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Old 06 February 2003, 13:19   #21
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On a small RIB (up to 7/8 mtrs) trim tabs are not of much use (no that high free board, low boat weight, easy to move things on the boat to correct trim (i.e. leaning left or right ), engine trim use etc etc )!!!

I put the trim tabs on my 7m because due to the heavier inboard, and the thought was to bring the nose down and stop or cut down the slamming in a head on sea, the thought of actually trimming the boat, on a beam sea was there, but was not that important to me really.
The difference is quite noticable, when getting going, and on a long head on journey, if the weather is ok, then they are simply trimmed all the way up, and clear from the water, so do not affect performance and all that.
The original question was putting them on a 7m - and how effective they are/would be - my experience - made a difference, and would fit them again, if need be.
Have been on an 11m with trim tabs, and the difference was virtually Bog all, much more on the 7m.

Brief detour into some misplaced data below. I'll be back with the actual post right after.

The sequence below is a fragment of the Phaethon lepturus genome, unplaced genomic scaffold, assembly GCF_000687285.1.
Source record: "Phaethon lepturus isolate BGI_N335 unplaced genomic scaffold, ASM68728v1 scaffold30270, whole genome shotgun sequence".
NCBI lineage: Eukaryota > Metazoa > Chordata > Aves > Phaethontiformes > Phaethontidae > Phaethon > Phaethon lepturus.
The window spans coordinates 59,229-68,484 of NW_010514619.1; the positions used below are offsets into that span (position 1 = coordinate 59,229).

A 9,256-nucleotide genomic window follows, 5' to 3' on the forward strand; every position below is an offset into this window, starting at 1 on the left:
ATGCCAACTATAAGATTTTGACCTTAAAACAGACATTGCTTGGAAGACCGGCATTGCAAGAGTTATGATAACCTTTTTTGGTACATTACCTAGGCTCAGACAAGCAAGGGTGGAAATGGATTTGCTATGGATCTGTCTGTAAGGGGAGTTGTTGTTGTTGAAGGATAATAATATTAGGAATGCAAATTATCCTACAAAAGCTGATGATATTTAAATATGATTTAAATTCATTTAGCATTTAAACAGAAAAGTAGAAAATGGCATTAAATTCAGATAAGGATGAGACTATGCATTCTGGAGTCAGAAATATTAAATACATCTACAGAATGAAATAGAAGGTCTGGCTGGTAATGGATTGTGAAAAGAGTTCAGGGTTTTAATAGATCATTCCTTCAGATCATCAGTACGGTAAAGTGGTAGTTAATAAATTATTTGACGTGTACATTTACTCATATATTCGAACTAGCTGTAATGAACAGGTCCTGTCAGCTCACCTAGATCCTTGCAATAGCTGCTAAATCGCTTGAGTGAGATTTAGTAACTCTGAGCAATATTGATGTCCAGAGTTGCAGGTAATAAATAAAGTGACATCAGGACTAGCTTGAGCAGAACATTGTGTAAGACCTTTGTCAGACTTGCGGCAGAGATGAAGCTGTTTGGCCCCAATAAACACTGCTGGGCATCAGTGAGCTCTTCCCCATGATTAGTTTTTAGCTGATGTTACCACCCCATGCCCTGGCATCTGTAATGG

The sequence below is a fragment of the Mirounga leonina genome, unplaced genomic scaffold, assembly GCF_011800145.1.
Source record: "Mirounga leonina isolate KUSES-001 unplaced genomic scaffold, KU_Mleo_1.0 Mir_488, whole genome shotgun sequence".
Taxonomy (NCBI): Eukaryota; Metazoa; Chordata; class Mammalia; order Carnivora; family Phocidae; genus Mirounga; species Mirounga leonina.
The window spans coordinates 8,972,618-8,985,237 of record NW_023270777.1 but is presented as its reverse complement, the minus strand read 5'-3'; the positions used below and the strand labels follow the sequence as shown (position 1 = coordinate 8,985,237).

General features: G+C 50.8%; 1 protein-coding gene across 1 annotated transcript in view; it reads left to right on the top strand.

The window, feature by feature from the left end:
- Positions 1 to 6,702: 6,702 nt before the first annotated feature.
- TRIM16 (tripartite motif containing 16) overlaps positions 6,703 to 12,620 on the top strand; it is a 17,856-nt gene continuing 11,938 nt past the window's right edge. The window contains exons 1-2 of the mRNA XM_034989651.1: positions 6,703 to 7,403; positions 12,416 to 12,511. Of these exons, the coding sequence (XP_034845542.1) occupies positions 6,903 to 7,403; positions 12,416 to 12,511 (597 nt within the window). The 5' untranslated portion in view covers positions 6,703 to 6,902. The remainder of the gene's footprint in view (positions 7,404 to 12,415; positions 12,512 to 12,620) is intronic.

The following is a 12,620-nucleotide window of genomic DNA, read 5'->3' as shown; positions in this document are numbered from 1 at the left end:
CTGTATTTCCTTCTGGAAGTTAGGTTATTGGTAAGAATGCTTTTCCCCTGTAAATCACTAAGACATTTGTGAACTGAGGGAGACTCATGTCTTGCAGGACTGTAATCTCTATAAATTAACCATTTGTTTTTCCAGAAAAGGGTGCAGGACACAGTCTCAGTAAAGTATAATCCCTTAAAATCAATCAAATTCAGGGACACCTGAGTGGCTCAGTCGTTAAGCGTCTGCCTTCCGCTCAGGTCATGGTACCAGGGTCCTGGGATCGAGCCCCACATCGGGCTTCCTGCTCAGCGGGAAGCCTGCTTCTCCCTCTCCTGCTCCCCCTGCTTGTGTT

Easyiest was is for you to come up to sunny Skye and take a spin (well it is sometimes sunny)

Pete F
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Old 06 February 2003, 13:21   #22
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Manos, thanks for that last post, all crystal clear now!!

Why study "basic naval architecture" when I can always ask you.

As for a serious discussion, how about reviving your old thread about the problems of drilling holes in stainless, and the possibility of a forest fire. I liked that one!

As for my degree, I thought I might study Greek Mythology, maybe research your boating knowledge.